Vignette goes to stay with Tourmaline (Karla Crome), through whom we see more of the immigrant experience re: the Fae. Like contemporary immigrants, they must often give up their occupations from home— she, a poet laureate in Tirnanoc, like the doctor from another land earlier— and resort to any work available to them. She tells Vignette about a group from the homeland, the Black Raven. Might be a better fit than survival sex work at the hotel. Fits with her previous work fighting the Pact.
Jonah (Arty Froushan) has been kidnapped. His father Absalom (Jared Harris) and mother Piety (Indira Varma) aren’t surprised where he was when he was taken. The Chancellor won’t have his family fucked with, so Piety brings a haruspex, Aioffe (Alice Krige), who’s advised her family for generations. “Critch magic is a sin against the martyr,” her husband claims— even he’s bound by Judeo-Christian values. She insists it’s the only way to get Jonah home safely. The witch sees whoever took Jonah is someone attempting to drive the Chancellor from his “seat of power.” The Breakspears are sure it’s Ritter Longerbane.
It’s actually mom herself. And she’s manipulating Absalom at every turn.
Vignette is taken to see Dahlia (Chloe Pirrie) and the Black Raven. She’s schooled about the world they exist in now. She calls humans “leggers” and explains how they’re envious of magical creatures. She kills one of her own, a traitor, in front of Vignette. A scary, but necessary way to explain the stakes. Vignette is willing to fight for her “own kind.” First, she must accomplish a feat for Dahlia.
“This city doesn’t care who you were”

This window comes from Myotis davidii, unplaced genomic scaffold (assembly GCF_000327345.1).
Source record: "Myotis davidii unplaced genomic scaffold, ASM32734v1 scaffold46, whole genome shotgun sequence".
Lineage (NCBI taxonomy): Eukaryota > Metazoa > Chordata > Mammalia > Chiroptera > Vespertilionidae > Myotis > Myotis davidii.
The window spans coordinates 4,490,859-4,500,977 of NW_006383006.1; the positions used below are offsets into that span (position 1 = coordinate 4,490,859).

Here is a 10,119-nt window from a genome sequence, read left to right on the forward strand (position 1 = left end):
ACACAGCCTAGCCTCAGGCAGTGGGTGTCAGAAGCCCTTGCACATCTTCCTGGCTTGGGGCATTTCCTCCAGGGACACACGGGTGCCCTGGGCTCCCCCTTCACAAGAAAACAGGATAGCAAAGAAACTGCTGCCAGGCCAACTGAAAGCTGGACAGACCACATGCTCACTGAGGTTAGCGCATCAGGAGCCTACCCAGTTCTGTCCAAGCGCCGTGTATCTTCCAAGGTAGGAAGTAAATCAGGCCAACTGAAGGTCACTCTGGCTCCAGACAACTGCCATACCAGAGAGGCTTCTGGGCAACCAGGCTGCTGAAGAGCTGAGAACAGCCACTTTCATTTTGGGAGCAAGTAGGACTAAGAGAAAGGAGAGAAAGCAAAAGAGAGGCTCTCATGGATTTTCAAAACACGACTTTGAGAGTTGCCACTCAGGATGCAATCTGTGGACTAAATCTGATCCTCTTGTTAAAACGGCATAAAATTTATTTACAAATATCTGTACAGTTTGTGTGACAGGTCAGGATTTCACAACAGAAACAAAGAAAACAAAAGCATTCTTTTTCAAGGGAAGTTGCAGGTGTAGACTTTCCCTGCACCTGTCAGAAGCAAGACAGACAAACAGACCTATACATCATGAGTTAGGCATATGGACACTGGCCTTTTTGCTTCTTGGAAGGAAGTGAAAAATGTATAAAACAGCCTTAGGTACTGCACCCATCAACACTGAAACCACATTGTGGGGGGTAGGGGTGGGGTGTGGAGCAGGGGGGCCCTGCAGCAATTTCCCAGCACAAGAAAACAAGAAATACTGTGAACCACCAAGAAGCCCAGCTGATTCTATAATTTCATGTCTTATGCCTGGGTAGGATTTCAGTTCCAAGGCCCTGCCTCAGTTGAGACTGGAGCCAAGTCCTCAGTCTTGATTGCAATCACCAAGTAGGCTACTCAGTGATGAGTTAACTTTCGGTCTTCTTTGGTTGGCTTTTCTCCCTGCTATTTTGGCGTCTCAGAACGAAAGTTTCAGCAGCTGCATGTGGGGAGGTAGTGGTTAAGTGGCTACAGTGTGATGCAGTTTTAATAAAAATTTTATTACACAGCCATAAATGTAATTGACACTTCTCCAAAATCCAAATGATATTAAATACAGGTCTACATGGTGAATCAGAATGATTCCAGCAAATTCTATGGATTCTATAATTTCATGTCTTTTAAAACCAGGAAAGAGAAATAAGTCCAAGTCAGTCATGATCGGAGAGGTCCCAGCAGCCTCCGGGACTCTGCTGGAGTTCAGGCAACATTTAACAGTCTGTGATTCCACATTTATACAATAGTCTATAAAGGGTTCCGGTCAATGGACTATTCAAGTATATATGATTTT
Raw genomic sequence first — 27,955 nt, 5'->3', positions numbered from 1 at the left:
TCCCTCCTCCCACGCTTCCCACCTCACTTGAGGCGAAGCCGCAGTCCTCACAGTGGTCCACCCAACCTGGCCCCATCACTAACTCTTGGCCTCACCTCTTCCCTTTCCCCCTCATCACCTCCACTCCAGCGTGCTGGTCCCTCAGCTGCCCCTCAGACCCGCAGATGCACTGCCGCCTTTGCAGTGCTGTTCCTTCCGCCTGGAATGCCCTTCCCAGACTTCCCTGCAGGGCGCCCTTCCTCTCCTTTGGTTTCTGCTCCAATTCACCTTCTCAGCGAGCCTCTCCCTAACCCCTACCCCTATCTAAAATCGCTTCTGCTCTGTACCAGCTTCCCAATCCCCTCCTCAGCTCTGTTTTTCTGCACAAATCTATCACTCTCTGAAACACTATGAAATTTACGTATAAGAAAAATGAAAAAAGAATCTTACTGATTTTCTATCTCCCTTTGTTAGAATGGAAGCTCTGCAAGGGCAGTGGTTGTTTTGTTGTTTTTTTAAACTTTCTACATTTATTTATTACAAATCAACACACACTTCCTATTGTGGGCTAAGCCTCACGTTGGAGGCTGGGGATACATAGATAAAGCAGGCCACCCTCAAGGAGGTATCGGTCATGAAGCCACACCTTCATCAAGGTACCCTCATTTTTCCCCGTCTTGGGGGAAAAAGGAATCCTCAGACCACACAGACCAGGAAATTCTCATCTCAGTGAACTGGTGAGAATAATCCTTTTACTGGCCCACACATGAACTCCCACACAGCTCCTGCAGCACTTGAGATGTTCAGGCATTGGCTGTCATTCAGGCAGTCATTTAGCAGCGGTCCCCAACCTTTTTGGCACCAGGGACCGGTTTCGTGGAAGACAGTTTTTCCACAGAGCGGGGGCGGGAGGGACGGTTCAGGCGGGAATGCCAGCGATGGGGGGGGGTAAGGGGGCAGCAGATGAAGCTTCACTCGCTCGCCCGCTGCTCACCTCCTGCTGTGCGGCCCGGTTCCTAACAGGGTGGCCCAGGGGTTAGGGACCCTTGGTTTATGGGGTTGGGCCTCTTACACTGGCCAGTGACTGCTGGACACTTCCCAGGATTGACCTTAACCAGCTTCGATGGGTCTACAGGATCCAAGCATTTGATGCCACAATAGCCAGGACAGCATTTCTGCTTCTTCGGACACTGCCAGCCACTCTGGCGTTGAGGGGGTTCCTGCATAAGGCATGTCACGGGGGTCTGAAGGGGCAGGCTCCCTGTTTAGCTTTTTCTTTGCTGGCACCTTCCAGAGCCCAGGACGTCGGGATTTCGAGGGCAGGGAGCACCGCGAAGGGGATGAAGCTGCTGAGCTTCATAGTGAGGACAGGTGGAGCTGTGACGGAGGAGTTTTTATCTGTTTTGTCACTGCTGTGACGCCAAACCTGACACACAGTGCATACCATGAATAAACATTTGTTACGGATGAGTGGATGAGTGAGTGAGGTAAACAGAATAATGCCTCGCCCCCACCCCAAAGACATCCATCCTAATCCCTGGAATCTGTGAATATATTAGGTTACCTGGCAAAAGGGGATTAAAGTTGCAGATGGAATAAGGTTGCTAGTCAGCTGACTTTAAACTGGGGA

At the station, Philo gets wind of Imogen’s report on Vignette. He takes it upon himself to visit the Spurnrose house. He wants to settle the 50 guilders debt. Ezra is willing to let it go for the money, given he’s squandered the family fortune, whereas Imogen is a spite-filled racist who’d rather hunt Vignette down. The Inspector pays the debt, then questions Ezra. He knows Vignette wouldn’t have stolen, and susses out what really went on, taking back his money.
A woman called Mima Sawsaan (Mina Andala) goes to see Aisling’s corpse. She tells Philo “a great evil… neither man nor Fae” killed her. The Inspector is reluctant to wholly believe it, whereas Mima tries to tell him to keep an open mind. There was a time when the Fae and other magical creatures were believed fiction, too.
Vignette is tasked by the Black Raven to grab a flag right out of the police station. She has Tourmaline cause a distraction, allowing time to fly up and cut the flag down. Coppers notice. She’s quick to make a run for it, nearly getting shot. She runs into Philo, threatening to tell others about their prior relationship unless he lets her out of there.
And so she goes out the window.
Carnival Row is already so much fun, in a dark, grim way. There’s a lot to love, and the characters do a great job of hauling us right into the action, the drama, and the chills. It’s going to be a wild ride to see where things go, from the larger thematic implications of the show’s whole premise, to all the various plots among the characters.
“Kingdoms of the Moon” is next.